Although many schools reported declines, apparently it did not adversely affect the economic contributions made to the US by international students. The latest analysis finds that the 1,078,822 international students studying at U.S. colleges, and universities contributed $36.9 billion and supported more than 450,000 jobs to the U.S. economy during the 2016-2017 academic year.  In fact, the number of international student enrollments grew from approximately 975,000 in 2015 and from 1,043,839 in 2016.

“As we continue to acknowledge the indisputable fact that international students contribute to the U.S. economy more each year, we cannot underestimate their immeasurable academic and cultural contributions to America’s colleges, universities, and local communities,” said NAFSA Executive Director and CEO Marlene M. Johnson. “International students build bridges between the United States and other countries, bring global perspectives into U.S. classrooms and research labs, and support U.S. innovation through science and engineering coursework.”

However, according to NASFA, despite the annual increase of economic benefits, the United States continues to experience a decline in market share of international students. While the number of internationally mobile students has doubled over the past decade, the U.S. share of international students decreased by 10 percent, according to the Organization for Economic Co-Operation and Development and Project Atlas data.

The US states that benefited most economically include; California, New York, and Massachusetts saw the largest benefits from spending by these students and their families on living expenses, tuition, and fees. Further analysis shows that three U.S. jobs are created or supported for every seven enrolled international students, by spending in the following sectors:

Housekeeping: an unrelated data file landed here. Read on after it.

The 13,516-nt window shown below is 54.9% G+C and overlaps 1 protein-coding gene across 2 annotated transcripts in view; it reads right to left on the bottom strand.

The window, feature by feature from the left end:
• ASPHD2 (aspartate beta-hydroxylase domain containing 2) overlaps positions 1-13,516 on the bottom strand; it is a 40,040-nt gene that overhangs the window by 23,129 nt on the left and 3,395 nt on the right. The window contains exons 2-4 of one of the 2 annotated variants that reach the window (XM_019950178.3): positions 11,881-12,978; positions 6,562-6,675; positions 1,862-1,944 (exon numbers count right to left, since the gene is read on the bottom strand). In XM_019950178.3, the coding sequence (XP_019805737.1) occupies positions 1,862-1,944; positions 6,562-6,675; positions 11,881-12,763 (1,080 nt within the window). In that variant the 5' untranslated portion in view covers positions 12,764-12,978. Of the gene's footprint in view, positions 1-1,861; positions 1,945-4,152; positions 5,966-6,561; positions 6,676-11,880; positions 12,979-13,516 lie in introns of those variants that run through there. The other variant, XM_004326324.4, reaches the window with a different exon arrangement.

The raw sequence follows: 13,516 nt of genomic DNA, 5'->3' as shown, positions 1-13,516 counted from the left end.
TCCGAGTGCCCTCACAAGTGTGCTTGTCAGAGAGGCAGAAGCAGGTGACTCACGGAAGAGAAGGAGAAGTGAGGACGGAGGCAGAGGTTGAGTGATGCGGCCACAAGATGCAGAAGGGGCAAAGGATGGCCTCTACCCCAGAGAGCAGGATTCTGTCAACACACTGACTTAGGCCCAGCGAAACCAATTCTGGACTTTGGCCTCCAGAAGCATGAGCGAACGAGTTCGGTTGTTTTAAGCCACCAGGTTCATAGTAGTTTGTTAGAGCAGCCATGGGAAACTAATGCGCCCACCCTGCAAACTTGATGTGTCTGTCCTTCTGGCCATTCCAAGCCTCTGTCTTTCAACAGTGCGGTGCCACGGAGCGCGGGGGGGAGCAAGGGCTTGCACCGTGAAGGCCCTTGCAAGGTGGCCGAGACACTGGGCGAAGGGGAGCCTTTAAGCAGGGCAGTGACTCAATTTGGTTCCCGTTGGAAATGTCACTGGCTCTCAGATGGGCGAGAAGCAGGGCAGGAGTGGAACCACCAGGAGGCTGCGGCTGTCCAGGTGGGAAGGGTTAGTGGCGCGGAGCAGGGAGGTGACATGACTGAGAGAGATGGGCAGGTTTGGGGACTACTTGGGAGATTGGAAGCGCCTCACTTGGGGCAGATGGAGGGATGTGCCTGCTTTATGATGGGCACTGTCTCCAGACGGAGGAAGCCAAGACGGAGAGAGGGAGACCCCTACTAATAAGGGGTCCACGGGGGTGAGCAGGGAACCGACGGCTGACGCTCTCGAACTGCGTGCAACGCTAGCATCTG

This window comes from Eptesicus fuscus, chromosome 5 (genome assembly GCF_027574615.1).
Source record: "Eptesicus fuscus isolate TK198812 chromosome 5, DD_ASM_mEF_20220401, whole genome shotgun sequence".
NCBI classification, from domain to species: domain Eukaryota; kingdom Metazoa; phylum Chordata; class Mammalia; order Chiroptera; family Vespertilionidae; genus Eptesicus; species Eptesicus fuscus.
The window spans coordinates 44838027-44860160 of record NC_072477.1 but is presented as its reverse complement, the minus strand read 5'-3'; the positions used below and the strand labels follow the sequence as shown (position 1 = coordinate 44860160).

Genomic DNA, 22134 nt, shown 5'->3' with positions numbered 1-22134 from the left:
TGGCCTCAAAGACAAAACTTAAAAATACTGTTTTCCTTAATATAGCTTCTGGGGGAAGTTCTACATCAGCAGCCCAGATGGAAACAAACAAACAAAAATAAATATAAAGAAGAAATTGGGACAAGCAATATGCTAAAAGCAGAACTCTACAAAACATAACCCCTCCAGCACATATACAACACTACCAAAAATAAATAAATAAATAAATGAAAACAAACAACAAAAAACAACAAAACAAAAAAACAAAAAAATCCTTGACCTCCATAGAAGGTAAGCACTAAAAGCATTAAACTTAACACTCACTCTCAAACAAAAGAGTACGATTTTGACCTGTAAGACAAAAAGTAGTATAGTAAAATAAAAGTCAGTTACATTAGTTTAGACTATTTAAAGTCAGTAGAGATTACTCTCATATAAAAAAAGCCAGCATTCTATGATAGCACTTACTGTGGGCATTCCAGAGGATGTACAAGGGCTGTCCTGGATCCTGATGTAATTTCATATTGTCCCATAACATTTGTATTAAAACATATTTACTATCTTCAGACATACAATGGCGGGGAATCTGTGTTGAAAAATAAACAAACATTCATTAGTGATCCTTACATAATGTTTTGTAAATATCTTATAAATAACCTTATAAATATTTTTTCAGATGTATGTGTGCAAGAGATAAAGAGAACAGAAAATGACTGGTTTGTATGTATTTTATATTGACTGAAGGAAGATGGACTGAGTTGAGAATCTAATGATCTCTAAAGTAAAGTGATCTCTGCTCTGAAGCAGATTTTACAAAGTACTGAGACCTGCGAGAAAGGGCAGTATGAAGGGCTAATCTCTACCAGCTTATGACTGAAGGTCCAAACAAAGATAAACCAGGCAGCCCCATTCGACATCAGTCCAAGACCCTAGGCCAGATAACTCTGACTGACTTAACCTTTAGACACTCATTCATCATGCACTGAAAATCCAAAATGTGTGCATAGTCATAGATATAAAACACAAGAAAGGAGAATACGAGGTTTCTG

• Higher education
  • Accommodation
  • Dining
  • Retail
  • Transportation
  • Telecommunications
  • Health insurance

When it comes to the STEM fields of study, the newest survey finding and highlights from the NSF study are as follows:

  • At the undergraduate level, the number of international students increased in Computer Sciences (11 percent) and mathematics (5 percent) and declined in engineering (-5 percent), social sciences (-3 percent) and nonscience and engineering fields (-4 percent), from 2016 to 2017
  • The top five countries sending international science and engineering undergraduates to the U.S. in fall 2017 were China, Saudi Arabia, India, South Korea and Kuwait. From fall 2016 to 2017, the number of undergraduates studying science and engineering increased from China (3 percent), India (11 percent) and Kuwait (4 percent), while the number decreased from Saudi Arabia (-18 percent) and South Korea (-7 percent)
  • At the graduate level, the number of international students decreased in the computer sciences (-12.9 percent) and engineering (-7.6 percent) between fall 2016 and fall 2017. The number of international students increased in mathematics (by 14.6 percent), and remained fairly stable in other science and engineering fields
  • The top countries sending international science and engineering graduate students to the U.S. were China and India — which together account for 69 percent of all international graduate students in science and engineering fields — followed by Iran, South Korea, Saudi Arabia and Taiwan. From 2016 to 2017 the number of graduate science and engineering students increased from China (4 percent) and Taiwan (5 percent), and decreased from India (-19 percent), Saudi Arabia (-11 percent), Iran (-1 percent) and South Korea (-1 percent)

Furthermore, the chart below from Indiana University has more information on international student economy…